Wednesday 08.02.17

NBA Hall of Famer and BIG3 player-coach Allen Iverson, who has played in just half of his team’s games, averaging 9.1 minutes and two points per game, has been suspended one game by the league for missing a recent game. The Ravens are interested in another quarterback not named Kaepernick. Former second overall NBA draft pick Darko Milicic punched a horse in the face. The NFL released a video defining acceptable (simulating sleep) and unacceptable (twerking, pelvic thrusts) celebrations for the upcoming season. California Highway Patrol officers responded to reports of a kangaroo on an interstate highway; it was a raccoon. A 10-year-old boy named Frank, who admires Trump’s “business background,” offered to mow the lawn of the White House … for free.

Thursday 08.03.17

Trump told Mexican president Enrique Peña Nieto “I won New Hampshire because New Hampshire is a drug-infested den”; Trump lost New Hampshire. Dukes of Hazzard actor Tom Wopat was arrested for allegedly peeling the sunburned skin off the arm of a woman and putting his finger between the butt cheeks of another woman; in response to the allegations, Wopat responded “F— them all.” A third person was arrested in Kentucky for allegedly digging up the grave of one of the suspect’s grandmother in search of valuables; “He should have known better because he was there in the funeral and he knew she didn’t have much to start with,” a relative said.

In “boy, he about to do it” news, special counsel Robert Mueller impaneled a grand jury for his investigation into Russian interference in the last year’s presidential election. A New Jersey man, possibly an eggplant emoji kind of guy, was kicked out of a showing of The Emoji Movie for pleasuring himself in the back row of the theater. A London pub, aptly named the Cock Tavern, banned the use of profanity; a patron responded to the restriction: “That’s bulls—.” The Secret Service, charged with protecting Trump and his family, was evicted from Trump Tower in Manhattan. Gov. Jim Justice (D-West Virginia) will switch to the Republican Party; the state party’s Twitter account said Justice “would be the worst thing to happen to WV” before last year’s election and called him “low-energy” and “Sad!” an hour before news broke of the party change.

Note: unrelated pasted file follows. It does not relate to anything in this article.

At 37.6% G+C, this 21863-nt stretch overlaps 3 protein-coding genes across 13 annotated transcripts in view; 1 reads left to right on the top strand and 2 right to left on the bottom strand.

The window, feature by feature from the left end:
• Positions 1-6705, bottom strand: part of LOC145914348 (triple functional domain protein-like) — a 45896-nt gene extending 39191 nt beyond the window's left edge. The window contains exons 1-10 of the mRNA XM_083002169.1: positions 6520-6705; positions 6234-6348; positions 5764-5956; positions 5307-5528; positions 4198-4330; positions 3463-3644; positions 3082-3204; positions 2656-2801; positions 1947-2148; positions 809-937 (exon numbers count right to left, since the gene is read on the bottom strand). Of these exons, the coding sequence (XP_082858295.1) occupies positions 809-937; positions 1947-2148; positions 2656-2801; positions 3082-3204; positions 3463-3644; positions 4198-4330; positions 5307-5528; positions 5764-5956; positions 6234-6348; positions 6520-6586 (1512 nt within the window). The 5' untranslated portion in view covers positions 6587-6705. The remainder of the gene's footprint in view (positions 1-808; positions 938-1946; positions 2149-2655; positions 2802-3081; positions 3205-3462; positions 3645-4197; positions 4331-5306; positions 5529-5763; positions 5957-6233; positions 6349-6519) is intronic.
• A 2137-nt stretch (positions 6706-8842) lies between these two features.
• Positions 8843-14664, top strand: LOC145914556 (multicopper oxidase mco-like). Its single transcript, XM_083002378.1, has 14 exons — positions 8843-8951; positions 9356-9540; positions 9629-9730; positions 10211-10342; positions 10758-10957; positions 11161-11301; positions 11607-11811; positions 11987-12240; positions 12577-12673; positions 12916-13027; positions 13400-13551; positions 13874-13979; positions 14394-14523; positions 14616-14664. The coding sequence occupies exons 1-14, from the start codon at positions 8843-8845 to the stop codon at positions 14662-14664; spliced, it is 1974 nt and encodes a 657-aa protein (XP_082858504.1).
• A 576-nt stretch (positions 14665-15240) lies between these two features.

Friday 08.04.17

Former independent counsel Kenneth Starr, who unearthed the Monica Lewinsky affair while investigating former President Bill Clinton for something else, in response to the Russia investigation, said, “we don’t want investigators or prosecutors to go on a fishing expedition.” Former President Barack Obama was blamed by Attorney General Jeff Sessions for the “culture of leaking” currently ravaging the Trump administration. Los Angeles Clippers coach and president of basketball operations Doc Rivers, the architect of the Austin Rivers trade, was fired from and kept his job at the same time. Former welterweight champion Amir Khan, playing himself, accused his wife in a series of early morning tweets of cheating on him with heavyweight champion Anthony Joshua; Khan’s wife, Faryal Makhdoom Khan, responded by calling her husband a cheater, a 30-year-old baby, and accused him of sleeping with a prostitute in Dubai. Joshua responded to both set of tweets with a video snippet of Shaggy’s “It Wasn’t Me” music video and a message that “I like my women BBW [Big Beautiful Women].”

Greg Marius married hoops and hip-hop to revive the Rucker summer league His Entertainers Basketball Classic in Harlem changed the streetball game

Something felt different as I came up the stairs from the 155th Street subway station in Harlem that Monday in 2001. Beneath the midafternoon July sun, the line outside Holcombe Rucker Park stretched down the block behind blue police sawhorse barriers. The crowd was mostly teens and grown men, dipped in standard summer street attire: icy white T-shirts, do-rags, cornrows, baggy jeans and shorts, fitted baseball caps. Security guards in bright orange Rocawear shirts patted down everyone seeking a seat. No weapons, no cameras. Those were the house rules at the world’s most famous streetball tournament, the Entertainers Basketball Classic (EBC).